We did get around half an inch of rain over this past week. Consistent winds have caused most of the moisture to evaporate quickly from the soil and plants, unfortunately. Much more will be needed to affect any kind of drought recovery, but we are grateful for and celebrating every drop that falls!

A photo taken in bright sunlight shows a barren landscape of dry soil and dead trees at the edge of a gully. The scattered skeleton of a deer rests in the foreground.

Pastures at ARTfarm, Summer 2015. Extreme drought conditions, including brushfires, have caused a shortage of pasture forage that has negatively affected both domestic and wild creatures. Normally this riparian area of gut bank would be lush with guinea grass, various types of palatable broadleaf weeds, flowering shrubs and trees, and leguminous vines to provide an extensive and diverse diet plus shade and cover for birds, reptiles and wild mammals. Here you see barren soil and the bleached bones of a deer in their stead. While this is generally a dry period of the year, this amount of bare soil and the die-off of so many trees is highly unusual.

Many farmers in the Virgin Islands, particular those who are primarily livestock producers, are really suffering right now. The local and federal government agricultural agencies are working hard to find some drought relief sources for all of us but it may take some time (one timetable we heard about said not until December 2015). Some ideas for helping are in the works, and we will let you know if we hear of a secure and reliable way for the public to donate or otherwise contribute to help bring in emergency grain and hay to keep our island flocks and herds alive. If you have a contact working in the shipping/cargo business, or know of any stateside hay producers willing to donate or discount their hay, please pass their contact information on to us or to Dr. Bradford, Director of Veterinary Services at the VI Department of Agriculture. Also helpful in receiving help would be a fiduciary to collect and hold donated funds and a secure central distribution point for trailers of hay and feed.

ARTfarm Saturday – We’ve Got a Licker

Almost as if by sleight-of-hand: Sweet salad mix, a few dragonfruit, garlic chives, mint, lemongrass. From our partners: Nam Doc Mai mangoes from Alex at Tropical Exotics, and vegan ice cream from I-Sha in summer flavors: passionfruit, mango, jojo and banana, papaya-ginger. Open on the South Shore Road, 10am – 12 noon.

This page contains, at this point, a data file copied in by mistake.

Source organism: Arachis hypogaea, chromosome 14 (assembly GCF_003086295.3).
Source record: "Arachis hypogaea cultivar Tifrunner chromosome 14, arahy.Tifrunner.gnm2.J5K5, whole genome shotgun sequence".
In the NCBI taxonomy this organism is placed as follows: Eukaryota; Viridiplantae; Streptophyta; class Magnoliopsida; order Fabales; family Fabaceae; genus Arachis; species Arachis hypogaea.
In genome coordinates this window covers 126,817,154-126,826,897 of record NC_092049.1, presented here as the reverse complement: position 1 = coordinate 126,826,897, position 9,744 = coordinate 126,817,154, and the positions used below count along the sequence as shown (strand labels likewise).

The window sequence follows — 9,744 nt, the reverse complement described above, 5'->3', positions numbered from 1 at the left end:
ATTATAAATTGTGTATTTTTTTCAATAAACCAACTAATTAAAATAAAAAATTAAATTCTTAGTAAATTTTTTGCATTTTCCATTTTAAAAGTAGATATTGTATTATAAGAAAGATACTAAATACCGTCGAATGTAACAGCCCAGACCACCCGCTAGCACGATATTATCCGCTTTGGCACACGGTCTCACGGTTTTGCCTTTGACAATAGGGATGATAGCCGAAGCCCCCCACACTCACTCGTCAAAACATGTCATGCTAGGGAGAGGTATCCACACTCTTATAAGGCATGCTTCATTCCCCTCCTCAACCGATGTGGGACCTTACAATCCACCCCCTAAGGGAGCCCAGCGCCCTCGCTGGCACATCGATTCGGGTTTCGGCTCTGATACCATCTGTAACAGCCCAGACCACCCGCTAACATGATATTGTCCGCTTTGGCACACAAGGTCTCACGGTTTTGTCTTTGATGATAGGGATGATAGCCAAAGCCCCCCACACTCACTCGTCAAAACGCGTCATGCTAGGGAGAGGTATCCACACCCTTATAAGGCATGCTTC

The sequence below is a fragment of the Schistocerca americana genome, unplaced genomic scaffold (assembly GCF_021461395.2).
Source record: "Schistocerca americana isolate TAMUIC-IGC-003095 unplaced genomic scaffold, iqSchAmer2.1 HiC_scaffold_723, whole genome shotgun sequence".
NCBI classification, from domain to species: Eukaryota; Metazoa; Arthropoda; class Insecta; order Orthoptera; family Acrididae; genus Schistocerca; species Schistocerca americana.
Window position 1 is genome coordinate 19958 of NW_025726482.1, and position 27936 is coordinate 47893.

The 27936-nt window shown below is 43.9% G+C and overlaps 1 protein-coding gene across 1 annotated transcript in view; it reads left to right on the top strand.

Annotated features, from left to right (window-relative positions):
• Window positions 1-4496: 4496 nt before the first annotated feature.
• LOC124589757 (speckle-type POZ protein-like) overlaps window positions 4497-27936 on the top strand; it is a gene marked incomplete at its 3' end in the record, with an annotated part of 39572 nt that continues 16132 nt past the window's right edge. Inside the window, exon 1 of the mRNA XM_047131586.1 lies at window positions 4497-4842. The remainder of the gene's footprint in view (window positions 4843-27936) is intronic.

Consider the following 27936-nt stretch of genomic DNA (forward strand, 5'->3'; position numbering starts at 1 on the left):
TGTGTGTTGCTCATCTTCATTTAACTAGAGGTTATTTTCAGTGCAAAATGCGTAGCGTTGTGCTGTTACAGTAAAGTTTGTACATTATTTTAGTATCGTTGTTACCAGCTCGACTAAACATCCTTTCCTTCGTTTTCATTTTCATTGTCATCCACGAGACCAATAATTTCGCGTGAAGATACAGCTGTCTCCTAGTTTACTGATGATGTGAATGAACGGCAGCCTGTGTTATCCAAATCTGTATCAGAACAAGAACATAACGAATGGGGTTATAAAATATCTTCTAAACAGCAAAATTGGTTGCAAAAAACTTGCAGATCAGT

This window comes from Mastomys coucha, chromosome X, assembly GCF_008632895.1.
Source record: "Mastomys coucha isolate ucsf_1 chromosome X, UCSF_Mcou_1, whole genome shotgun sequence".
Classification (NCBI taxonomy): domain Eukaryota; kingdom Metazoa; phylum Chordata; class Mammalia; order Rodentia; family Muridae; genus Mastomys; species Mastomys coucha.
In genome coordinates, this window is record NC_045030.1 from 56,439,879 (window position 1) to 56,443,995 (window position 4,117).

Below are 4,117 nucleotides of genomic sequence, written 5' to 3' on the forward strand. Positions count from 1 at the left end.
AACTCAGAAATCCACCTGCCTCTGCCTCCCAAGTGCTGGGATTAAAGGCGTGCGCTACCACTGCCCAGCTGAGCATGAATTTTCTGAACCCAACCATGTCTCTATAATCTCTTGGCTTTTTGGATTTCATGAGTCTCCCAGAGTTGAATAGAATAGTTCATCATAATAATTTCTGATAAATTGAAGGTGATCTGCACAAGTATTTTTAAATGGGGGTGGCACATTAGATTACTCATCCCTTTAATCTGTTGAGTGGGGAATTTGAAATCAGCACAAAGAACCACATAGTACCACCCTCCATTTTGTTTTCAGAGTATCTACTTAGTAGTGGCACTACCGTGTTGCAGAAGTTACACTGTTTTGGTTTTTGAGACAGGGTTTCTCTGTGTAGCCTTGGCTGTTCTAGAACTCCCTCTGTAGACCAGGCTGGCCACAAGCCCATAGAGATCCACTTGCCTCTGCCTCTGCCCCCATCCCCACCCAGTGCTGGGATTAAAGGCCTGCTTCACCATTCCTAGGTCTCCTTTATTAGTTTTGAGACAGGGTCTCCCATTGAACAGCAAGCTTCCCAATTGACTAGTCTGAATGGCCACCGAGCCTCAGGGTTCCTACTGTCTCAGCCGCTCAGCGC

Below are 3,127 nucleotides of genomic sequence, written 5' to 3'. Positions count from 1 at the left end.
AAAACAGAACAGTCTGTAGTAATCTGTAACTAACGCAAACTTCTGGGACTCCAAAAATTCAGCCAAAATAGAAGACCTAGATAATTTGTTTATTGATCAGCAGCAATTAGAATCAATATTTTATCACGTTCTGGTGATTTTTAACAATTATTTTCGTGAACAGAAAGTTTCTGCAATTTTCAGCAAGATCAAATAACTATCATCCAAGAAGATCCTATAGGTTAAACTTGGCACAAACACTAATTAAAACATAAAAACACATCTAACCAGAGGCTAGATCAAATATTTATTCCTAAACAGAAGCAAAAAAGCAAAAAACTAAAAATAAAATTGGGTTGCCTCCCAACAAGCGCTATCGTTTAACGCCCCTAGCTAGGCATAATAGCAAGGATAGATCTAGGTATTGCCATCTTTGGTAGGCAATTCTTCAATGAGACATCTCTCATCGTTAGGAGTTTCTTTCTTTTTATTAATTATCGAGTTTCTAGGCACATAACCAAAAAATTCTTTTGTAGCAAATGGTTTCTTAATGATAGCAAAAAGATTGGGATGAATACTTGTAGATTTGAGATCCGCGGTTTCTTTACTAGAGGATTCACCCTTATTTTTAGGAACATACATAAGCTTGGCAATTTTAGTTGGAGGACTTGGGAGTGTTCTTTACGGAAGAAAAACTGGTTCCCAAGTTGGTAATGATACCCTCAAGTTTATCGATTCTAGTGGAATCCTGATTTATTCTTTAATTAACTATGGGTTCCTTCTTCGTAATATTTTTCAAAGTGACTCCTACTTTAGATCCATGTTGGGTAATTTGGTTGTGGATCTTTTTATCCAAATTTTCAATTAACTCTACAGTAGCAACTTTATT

The severe drought continues. Many of the trees we have planted on the farm are dying off. Grazed pastures are not renewing themselves. After being blessed with rain for the last few years it is hard for many farmers on St. Croix to see our long term efforts of stewardship being stressed to the breaking point by this unusually harsh weather. Even as we see visible signs of the drought, there are many more organisms suffering than meet the naked eye.

Water, water, anywhere? A tiny anole lizard licks moisture off of a dragonfruit bud in the dry pasture.

Water, water, anywhere? Look closely to see what Farmer Luca saw: A tiny anole lizard licking moisture off of an irrigated dragonfruit bud in the dry pasture.

Despite the lack of green grass, bugs and other forage, our two surviving heritage-breed turkeys managed to breed this summer. We took a set of ten eggs for the incubator when Mrs. Brownie started to lay, and she took it upon herself to lay another set after that and brooded it. Turkeys are said to have a low hatch rate. The incubator hatched four poults, but the mother turkey hatched nine out of ten! Man cannot improve on nature’s efficiencies, it seems.

A brown turkey hen looks on as nine fluffy baby poults clamber around her in a wire mesh cage.

Mrs. Brownie, who survived the dog attack this past fall, has produced nine poults this summer after 28 patient days on the nestbox. She and her babies are well protected at this bite-sized stage in a coop built to keep rats and mongoose out. Predator pressure is particularly intense during drought times as wildlife and feral animals are more desperate for food and water.

A large grey tom turkey displays his feathers walking along the edges of his pen. The farm and hills beyond are dry and brown.

Proud papa turkey, the only survivor of the stray dog attack last fall, keeps careful watch over his new family. You can see recent brushfire damage on the hills behind him.

A Green Patch of Determination

It's July 2015 and there has been no substantial rain for months. This panorama of the center of the farm shows the contrast between irrigated and non-irrigated areas.

It’s July 2015 and there has been no substantial rain for months. This panorama of the center of the farm shows the contrast between irrigated and non-irrigated areas.

The ARTfarm is brown and crunchy at the moment, (and not in the delicious granola type way) but there is a little patch of green that Farmer Luca is diligently watering and protecting from hungry, thirsty deer. In other news from the Department of Symbols Of Hope, three turkey eggs hatched in our incubator yesterday morning! And our mama turkey Ms. Brownie is brooding on a nest of eleven more hope capsules…due next week.

A morning meeting of three freshly hatched turkey poults in the incubator at ARTfarm.

A morning meeting of three freshly hatched turkey poults in the incubator at ARTfarm.

For this morning’s Saturday farmstand, from 10 AM to 12 noon, we have: Lots of sweet salad mix, passionfruit, plenty of mint, lemongrass, garlic chives, tarragon, Cuban oregano, recao, Ethiopian kale, and papayas!
From our partner growers and chefs: we have dragonfruit from Solitude Farms, Viequen Butterball mangoes from Tita, Haitian Kidney mangoes from Denis Nash, and vegan local fruit ice cream from I-Sha.

Don’t forget about the 19th annual Mango Melee on Sunday at the Botanical Garden! You won’t find the Viequen Butterball at Mango Melee, but there are a lot of other fun and delicious things on offer over there (call 340-692-2874 or www.sgvbg.org for more information). Be sure to support our long-time neighbor and loyal customer Lisa Spery as she competes in the Mango Dis, Mango Dat contest with a recipe incorporating fresh ARTfarm mint! Good luck, Lisa!